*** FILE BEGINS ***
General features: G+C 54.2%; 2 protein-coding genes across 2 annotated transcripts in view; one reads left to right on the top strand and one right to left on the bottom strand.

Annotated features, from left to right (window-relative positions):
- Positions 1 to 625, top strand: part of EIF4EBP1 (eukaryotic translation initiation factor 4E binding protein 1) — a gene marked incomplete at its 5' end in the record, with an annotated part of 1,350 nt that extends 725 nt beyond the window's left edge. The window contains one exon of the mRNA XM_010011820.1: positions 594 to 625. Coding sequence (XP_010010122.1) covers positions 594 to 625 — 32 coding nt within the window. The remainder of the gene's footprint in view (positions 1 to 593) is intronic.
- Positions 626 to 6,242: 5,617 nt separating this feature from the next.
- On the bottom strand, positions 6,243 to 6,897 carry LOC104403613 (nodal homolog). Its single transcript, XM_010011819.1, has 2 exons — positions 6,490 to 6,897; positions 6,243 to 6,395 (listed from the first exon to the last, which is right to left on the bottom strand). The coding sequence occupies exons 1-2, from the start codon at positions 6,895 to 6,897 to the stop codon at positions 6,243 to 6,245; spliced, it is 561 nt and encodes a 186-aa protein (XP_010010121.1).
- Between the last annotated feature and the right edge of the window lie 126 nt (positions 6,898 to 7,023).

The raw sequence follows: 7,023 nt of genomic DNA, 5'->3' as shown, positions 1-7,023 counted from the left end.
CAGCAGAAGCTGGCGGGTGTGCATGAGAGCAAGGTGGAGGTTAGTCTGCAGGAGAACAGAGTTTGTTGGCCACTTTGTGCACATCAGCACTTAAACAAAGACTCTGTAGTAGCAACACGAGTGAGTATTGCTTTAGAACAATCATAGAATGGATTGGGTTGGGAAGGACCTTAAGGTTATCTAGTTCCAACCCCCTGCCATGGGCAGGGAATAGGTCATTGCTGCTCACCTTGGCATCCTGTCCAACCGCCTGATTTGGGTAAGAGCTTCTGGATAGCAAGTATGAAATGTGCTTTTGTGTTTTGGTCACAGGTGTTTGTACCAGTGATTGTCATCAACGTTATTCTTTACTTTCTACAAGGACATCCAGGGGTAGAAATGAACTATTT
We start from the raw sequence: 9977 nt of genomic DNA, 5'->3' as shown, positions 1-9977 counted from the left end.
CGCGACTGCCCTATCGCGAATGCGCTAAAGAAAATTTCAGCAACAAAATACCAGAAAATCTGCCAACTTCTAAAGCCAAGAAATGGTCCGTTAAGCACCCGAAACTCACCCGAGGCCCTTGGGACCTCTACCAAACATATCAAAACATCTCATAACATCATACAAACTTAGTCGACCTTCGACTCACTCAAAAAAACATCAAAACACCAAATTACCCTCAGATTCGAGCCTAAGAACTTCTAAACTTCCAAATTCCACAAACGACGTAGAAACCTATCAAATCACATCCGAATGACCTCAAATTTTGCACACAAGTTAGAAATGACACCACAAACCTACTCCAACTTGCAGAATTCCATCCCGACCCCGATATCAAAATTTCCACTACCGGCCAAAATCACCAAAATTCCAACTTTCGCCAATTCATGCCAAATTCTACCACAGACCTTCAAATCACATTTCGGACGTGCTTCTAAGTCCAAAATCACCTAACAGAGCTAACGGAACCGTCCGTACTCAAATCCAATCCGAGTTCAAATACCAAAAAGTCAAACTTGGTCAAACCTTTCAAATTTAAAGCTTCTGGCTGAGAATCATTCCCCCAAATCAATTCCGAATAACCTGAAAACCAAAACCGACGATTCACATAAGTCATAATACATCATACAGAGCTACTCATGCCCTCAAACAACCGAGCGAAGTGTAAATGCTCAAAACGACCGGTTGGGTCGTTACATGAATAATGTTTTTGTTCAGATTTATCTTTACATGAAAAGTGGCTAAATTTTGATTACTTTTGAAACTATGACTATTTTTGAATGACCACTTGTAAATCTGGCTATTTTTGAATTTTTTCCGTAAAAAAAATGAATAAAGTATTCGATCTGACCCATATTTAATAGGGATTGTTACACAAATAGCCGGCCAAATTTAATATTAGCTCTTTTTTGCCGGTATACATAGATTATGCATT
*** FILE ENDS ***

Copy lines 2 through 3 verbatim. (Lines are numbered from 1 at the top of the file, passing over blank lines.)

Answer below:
Annotated features, from left to right (window-relative positions):
- Positions 1 to 625, top strand: part of EIF4EBP1 (eukaryotic translation initiation factor 4E binding protein 1) — a gene marked incomplete at its 5' end in the record, with an annotated part of 1,350 nt that extends 725 nt beyond the window's left edge. The window contains one exon of the mRNA XM_010011820.1: positions 594 to 625. Coding sequence (XP_010010122.1) covers positions 594 to 625 — 32 coding nt within the window. The remainder of the gene's footprint in view (positions 1 to 593) is intronic.